The film was broadcast by CBS on December 12, 1993 and then released in theaters in foreign markets. It was released on videotape and laserdisc by RHI Entertainment in 1994 and on DVD by Pioneer Entertainment in 2000 and Lionsgate Home Entertainment in 2005.
 At age 13, Bernadette Peters appeared as one of the "Hollywood Blondes" and was an understudy for "Dainty June" in the second national tour of Gypsy.
42 years later, she would be playing Mama Rose on Broadway and receiving a Tony nomination. She lost to Marissa Jaret Winokur as Tracy Turnblatt in Hairspray
Ben Brantley wrote in The New York Times on May 2nd, 2003, "
YOU can tear down the black crepe, boys. Take the hearse back to the garage, and start popping Champagne corks. 
Momma's pulled it off, after all -- big time.
Playing a role that few people thought would ever fit her and shadowed by vultures predicting disaster, Bernadette Peters delivered the surprise coup of many a Broadway season in the revival of ''Gypsy'' that opened last night at the Shubert Theater."

A few weeks ago, on SMASH, Everything came to a head as Eileen (Anjelica Huston), Derek (Jack Davenport) and the team presented "Marilyn The Musical" to would-be investors. Ivy (Megan Hilty) was under pressure to perform, while her mother, Broadway star Leigh Conroy (special guest Bernadette Peters), undermined her at every turn. Karen (Katharine McPhee)had to decide between the workshop and a meeting with a big-time music producer. Julia (Debra Messing) and Michael (guest star Will Chase) also had to face up to the consequences of their actions. The highlight of the show happened when Bernadette performed a number from Gypsy!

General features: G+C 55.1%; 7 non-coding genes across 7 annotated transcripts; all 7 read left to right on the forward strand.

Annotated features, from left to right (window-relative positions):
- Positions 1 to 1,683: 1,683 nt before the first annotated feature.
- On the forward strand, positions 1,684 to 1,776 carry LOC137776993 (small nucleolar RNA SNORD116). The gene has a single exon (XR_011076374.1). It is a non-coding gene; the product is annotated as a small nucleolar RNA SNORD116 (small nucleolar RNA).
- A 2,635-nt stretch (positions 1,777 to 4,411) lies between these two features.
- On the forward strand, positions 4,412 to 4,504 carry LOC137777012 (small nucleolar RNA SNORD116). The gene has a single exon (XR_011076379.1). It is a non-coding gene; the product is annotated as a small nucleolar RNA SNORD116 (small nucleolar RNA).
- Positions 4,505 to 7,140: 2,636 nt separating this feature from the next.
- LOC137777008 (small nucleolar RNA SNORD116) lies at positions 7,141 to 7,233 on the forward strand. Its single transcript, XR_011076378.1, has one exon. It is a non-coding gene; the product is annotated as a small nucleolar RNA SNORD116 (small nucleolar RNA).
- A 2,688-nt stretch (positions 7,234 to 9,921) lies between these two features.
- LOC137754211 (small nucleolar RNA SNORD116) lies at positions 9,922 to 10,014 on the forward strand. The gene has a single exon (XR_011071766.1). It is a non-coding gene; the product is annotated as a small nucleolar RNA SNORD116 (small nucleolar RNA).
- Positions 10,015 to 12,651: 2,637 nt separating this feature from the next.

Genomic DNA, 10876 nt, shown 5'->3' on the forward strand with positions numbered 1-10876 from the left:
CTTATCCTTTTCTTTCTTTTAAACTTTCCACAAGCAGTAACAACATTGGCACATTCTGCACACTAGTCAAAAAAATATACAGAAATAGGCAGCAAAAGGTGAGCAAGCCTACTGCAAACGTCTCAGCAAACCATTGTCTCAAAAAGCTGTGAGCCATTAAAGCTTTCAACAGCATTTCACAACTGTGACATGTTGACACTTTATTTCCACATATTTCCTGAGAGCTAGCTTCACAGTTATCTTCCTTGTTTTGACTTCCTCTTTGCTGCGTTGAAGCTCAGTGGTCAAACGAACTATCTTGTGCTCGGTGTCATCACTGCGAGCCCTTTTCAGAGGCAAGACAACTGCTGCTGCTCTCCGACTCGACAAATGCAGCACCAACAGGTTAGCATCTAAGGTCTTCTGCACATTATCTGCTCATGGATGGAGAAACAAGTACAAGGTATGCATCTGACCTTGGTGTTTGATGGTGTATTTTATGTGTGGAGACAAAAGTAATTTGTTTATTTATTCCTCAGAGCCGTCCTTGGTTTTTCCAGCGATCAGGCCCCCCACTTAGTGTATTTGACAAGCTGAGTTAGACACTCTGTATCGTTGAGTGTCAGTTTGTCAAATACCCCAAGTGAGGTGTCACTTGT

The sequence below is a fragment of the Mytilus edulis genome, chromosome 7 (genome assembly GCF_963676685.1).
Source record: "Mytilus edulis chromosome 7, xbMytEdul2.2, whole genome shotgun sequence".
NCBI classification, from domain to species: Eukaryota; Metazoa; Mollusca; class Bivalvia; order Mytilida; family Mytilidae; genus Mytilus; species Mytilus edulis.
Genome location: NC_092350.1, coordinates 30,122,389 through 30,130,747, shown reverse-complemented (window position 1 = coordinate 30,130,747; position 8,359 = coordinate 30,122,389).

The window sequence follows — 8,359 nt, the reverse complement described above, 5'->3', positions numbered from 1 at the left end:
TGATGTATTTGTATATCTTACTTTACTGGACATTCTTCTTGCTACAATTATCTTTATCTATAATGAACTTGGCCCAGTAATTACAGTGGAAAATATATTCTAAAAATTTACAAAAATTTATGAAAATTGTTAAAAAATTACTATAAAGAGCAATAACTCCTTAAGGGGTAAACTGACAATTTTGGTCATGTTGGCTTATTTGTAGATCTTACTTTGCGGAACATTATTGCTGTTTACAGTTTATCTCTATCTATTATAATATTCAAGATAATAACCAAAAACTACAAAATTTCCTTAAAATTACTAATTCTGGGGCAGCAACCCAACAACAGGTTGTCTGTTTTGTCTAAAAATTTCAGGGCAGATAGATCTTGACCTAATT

In 2008, Gypsy made its way to Broadway yet again, this time with Patti LuPone in the driver's seat and she won her second Tony thirty years after winning her first for Evita!
 Following the Ravinia Festival production of Gypsy, LuPone and author Arthur Laurents mended a decade-long rift and she was cast in the City Center Encores! Summer Stars production of the show. Laurents directed LuPone in Gypsy for a 22 performance run (July 9, 2007 – July 29, 2007) at City Center. This production of Gypsy then transferred to Broadway, opening March 27, 2008 at the St. James Theatre (also where Tyne Daly starred.
LuPone won the Outer Critics Circle Award, Drama League Award, Drama Desk Award, and Tony Award for her performance in Gypsy. It closed on January 11, 2009...I'm sure to return sometime soon with yet another diva in the role!